The author of this article totally omitted the fact that I, Yaacov Bergman, spoke too at the event described, for about 50 minutes. In my talk, I showed that the claim that the Department of Politics at Ben-Gurion University was persecuted for its leftist orientation was baseless, and that the attempt by the Israeli agency responsible for academic quality control to put the department in academic receivership was based on its manifest very poor academic performance that was hidden from the Israeli for 15 years by dishonest means. The following is the translation to English of my article in the Israeli "Haaretz" newspaper published on 23.1.2013 which summarised the said dishonesty. Haaretz Op-Ed   01.23.2013 There Was No Persecution by Yaacov Bergman  (Translation of the original Hebrew text) The Department of Politics and Government at Ben Gurion University was at the focus of a heated public debate in recent months. The Quality Assurance Committee of the Israeli Council for Higher Education (CHE) deemed inadequate the corrective actions taken by the university administration in response to the requirements set forth by the international academic audit committee. Inter alia, the audit committee determined that ever since its inception, the department's curriculum has lacked the core studies in political science. Many blamed the CHE and its chair, Education Minister Gideon Sa'ar, of acting contrary to the audit committee's recommendations. They also claimed that branding the academic quality of the department as substandard was only a disguise for a political persecution campaign against the faculty of the department, who are known for their loud criticism of the Israeli government policies ("Trial of the CHE," Haaretz editorial, 10/30/12). But during the appeal of the university administration against the decision of the CHE in October 2012, Professor Thomas Risse, the political scientist from Germany who chaired the international audit committee, made it clear that himself and his committee members have supported the decision of the CHE to disallow new students from registering to study at the inadequate department. Risse also listed during the appeal session a series of significant department deficiencies, which still need to be addressed. The affair began in 2001, when Ben-Gurion University administration requested of the CHE to allow the Department of Politics and Government to confer the BA degree upon its students. For that purpose, the CHE commissioned two experts to review the department; one was Professor Zeev Maoz, a leading political scientist, and the other was Professor Avner De-Shalit.  Maoz describes himself as a proud leftist, an attribute that has also been reflected in his op-eds, which should rule out any claims of political bias by him against the department.  Maoz wrote in his report: "No faculty member of the department has done any research in the core of the profession" and, therefore, "its faculty is in no position to provide the required scientific training to undergraduates in a research university." Accordingly, Maoz recommended rejecting the university request. In contrast, the other reviewer, De-Shalit, approved the department's petition; effectively granting the Department an exemption from teaching the core curriculum in political science. In his response to the CHE, then BGU Provost Nachum Finger agreed with the harsh conclusions of the Maoz report, and wrote: "Surely, without the core curriculum it will not be possible to create a basic program for those interested in studying political science." One would have expected that following this, the university would rush to fill the academic void. But this has not transpired. Instead, in 2003, the CHE appointed a committee of three members to re-review the department, ostensibly in order to decide between the two conflicting reports, by Maoz and by De-Shalit. Yet, against all logic and integrity, out of all political scientists that could have been chosen to adjudicate between the two conflicting reports, the CHE picked the biased De-Shalit to head the committee. Indeed, De-Shalit should have refused the appointment, but he has not, and, as expected, recommended the same as he did in his 2001 review. Eight more years elapsed during which the department existed sans the core curriculum in political science, until in 2011, when it was subjected to a routine review by an international audit committee on behalf of the current CHE, whose composition is now completely different from that of the 2003 CHE. The international audit committee found the same academic vacuum that Profesor Maoz unearthed ten years before, and recommended to the university administration — which is ultimately responsible for the department's condition — that if the department does not hurry to fill the curricular void, disciplinary actions will be taken in order to put an end to the fraud perpetuated against the public and students, who were "trained" lacking the necessary academic core curriculum. To add insul to to injury, one of the three members of the 2003 De-Shalit committee, who did not see the need to amend the deficiencies of the substandard department of politics, was Professor Gad Barzilai, currently the dean of the Haifa University Law School. But lo and behold, of all available social scientists, the BGU administration picked the same Barzilai as a sole external supervisor over the corrective actions required by the CHE. In other words, the university administration sold the game a second time; it appointed Barzilai in 2011 to implement corrective actions that himself deemed in 2003 to be unnecessary. The Ben-Gurion University probably assumed that the current CHE will respond similarly to how previous CHEs have, and will again turn a blind eye. To the surprise of the university and of those who became used to the tricks played by former CHEs; the current CHE, which was not aware of the two previous maneuvers concerning the department, found the supervision of Professor Barzilai to be very problematic and — backed by the international audit committee — it rejected the corrective actions supervised by Barzilai as inadequate. The decision of the CHE Sub-Committee for Quality Assurance — after hearing the appeal of the university administration in October 2012 — communicated to the press that "the Department of Politics and Government at Ben-Gurion University still lacks the fundamental capacities required in the core subjects of theoretical approaches and research methods in political science." In other words, the Department still lacks the core curriculum, and should not continue to exist as an academic department in its current substandard state. The chain of events related herein demonstrates that the accusations leveled against the CHE and its chair, of politically persecuting the department, is baseless. Moreover, the questionable conduct described herein and in many other instances, demonstrates the need in the public interest, for a fundamental structural reform in the Israeli higher education system and in its regulation. Dr. Bergman is involved in reforms of the Israeli higher education system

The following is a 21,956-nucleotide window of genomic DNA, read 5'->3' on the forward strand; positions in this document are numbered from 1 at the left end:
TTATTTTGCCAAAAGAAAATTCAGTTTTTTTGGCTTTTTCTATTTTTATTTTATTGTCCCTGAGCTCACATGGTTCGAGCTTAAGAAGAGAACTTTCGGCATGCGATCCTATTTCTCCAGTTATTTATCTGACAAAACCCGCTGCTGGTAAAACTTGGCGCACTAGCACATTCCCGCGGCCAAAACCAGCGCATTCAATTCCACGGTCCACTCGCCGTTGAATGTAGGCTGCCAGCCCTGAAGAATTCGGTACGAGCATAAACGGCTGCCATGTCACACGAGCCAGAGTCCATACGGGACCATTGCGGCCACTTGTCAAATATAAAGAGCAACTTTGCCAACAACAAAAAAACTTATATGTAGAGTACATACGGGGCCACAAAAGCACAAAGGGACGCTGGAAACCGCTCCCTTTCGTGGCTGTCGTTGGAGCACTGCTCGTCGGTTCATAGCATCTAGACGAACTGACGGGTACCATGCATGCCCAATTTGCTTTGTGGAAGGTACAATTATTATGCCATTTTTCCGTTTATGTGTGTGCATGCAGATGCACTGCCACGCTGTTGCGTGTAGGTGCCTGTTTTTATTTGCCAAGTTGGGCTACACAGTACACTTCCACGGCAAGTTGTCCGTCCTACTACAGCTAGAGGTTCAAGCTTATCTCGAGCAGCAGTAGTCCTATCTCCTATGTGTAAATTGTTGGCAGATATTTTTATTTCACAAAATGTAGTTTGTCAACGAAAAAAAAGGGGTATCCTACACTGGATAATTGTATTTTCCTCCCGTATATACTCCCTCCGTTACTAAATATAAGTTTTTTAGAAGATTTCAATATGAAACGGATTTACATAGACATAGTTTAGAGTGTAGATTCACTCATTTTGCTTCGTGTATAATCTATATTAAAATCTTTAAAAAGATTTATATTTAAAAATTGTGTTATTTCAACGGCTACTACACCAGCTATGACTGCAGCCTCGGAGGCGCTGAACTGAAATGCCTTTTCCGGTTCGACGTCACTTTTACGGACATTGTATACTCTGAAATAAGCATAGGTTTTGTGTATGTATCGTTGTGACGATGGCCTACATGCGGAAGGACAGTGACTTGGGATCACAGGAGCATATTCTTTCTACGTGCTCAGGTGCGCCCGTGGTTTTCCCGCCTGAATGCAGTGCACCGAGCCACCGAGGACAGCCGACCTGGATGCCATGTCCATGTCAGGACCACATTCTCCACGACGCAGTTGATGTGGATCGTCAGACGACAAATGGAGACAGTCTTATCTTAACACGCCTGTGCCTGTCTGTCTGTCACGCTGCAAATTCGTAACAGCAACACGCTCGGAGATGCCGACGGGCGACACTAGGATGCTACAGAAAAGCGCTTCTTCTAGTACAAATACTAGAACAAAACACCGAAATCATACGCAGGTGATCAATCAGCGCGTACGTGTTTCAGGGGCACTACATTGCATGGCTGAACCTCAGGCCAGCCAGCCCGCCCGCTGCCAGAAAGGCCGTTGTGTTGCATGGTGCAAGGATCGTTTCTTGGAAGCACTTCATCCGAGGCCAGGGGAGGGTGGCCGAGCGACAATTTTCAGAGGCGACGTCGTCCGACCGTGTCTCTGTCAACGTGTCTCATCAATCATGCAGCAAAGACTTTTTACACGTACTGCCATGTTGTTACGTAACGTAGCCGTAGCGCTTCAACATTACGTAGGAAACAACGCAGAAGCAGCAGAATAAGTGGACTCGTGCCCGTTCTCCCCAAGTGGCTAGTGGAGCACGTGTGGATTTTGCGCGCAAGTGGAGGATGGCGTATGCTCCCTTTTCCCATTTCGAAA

The IAM round table was recorded on audio tape. Please copy the link to visit the IAM front page, scroll down and listen to the recording[id]=170&page_type=1&cookie_lang=en